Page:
A vision for digital policing
Change is a natural part of the human experience and the extent to which organizations embrace fluidity in their operating environment is an excellent indicator of their strategic health. Police services are not immune to disruptive change. Technological, demographic and sociological shifts are creating megatrends that will reshape the communities that police agencies serve. This disruption is having a significant impact upon the nature of policing. New operating models are being leveraged to deliver essential police services more effectively and digital tools are delivering significant new capabilities to officers on the front line.
October 12, 2017 By Derek Dobson
Enabled citizens or capable criminals?
The information age represents a social and industrial revolution and police services must keep pace with the change that surrounds them. By 2050 two-thirds of the global population will live in cities and urban areas will welcome more than one million new inhabitants per week over the next 40 years. This shifting population will be more connected than ever, with the number of Internet-enabled devices growing exponentially. By 2020 our world will include over 50 billion connected “things” and by 2025 over 75 per cent of all members of the workforce will be digital natives.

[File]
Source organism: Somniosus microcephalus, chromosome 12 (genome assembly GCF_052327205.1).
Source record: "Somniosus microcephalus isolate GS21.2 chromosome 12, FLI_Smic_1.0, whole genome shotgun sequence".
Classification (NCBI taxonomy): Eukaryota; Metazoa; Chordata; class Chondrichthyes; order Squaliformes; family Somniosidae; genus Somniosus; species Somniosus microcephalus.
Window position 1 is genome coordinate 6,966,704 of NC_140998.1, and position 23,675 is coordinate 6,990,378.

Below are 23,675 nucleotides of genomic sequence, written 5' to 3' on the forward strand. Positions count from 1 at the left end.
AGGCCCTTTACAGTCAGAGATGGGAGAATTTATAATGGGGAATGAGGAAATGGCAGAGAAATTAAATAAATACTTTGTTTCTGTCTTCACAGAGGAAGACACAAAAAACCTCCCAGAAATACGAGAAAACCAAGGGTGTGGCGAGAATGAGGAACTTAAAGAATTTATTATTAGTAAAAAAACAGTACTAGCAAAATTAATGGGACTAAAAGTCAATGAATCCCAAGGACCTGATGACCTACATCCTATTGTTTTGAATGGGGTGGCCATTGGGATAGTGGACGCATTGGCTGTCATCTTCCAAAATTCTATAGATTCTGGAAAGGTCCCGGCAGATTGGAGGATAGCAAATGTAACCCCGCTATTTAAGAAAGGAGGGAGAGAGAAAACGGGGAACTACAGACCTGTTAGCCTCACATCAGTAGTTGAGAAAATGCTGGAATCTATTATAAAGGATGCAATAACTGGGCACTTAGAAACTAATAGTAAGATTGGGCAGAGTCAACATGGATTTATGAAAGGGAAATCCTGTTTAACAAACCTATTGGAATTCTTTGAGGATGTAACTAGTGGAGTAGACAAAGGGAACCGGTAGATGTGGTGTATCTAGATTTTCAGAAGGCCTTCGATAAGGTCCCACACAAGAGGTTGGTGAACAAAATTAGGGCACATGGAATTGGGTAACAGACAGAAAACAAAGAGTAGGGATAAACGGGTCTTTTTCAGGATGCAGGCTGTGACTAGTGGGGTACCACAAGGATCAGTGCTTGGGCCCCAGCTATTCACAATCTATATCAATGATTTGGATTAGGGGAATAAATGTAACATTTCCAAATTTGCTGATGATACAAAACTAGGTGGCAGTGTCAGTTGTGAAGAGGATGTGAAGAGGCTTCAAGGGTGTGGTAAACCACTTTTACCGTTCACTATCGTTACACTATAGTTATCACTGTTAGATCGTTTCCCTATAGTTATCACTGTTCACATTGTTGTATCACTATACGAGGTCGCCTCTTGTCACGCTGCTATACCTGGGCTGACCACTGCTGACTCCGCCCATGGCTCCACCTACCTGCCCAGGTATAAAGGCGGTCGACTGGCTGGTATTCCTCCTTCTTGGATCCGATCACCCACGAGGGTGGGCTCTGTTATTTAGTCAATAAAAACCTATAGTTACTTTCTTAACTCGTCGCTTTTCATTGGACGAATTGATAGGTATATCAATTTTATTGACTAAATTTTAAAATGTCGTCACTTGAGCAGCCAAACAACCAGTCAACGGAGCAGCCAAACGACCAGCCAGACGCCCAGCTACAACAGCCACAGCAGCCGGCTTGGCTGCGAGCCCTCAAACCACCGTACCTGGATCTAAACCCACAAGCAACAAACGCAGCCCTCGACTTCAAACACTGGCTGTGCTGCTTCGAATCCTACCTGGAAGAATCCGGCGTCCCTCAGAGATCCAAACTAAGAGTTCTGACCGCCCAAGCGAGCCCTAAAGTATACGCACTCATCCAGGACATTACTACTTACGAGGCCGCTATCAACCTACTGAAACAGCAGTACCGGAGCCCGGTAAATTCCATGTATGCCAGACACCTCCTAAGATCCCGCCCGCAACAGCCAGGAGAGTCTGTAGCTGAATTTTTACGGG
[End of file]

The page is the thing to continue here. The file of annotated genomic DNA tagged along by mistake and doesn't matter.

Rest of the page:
The costs of sensors and electronics, broad band connectivity and on-demand cloud computing will fall dramatically in future years, while the computing power of mobile platforms will continue to increase. The cost per gigabyte of storage has dropped from $592 in 1992 to $0.03 today and it continues to plummet.
Meanwhile, the standard iPhone 7 is over 1,300 times more powerful than the computers that took Apollo 11 to the moon. The ‘always-on,’ globally-connected and mobile-empowered population will generate an expansion in technology applications that improve quality of living for citizens. Eighty-seven per cent of citizens already say that they are seeking seamless, connected experiences from their public and private sector service providers and this will drive change in policing.
The future operating environment for police services will include cities that are system driven environments. Areas of operational responsibility will include a web of citizens, service providers and government agencies that are intimately connected through mobile devices that leverage huge amounts data through Artificial Intelligence (AI) and robotics applications.
This reimagined future will profoundly affect the workforce with up to 50 per cent of all jobs on the planet being replaced by a digital labour force by 2030. For police services, robotics and AI may allow agencies to improve the productivity of their members by 40-80 per cent while reducing costs by up to 50 per cent. They will provide opportunities for the redeployment of vital human capital into public facing roles.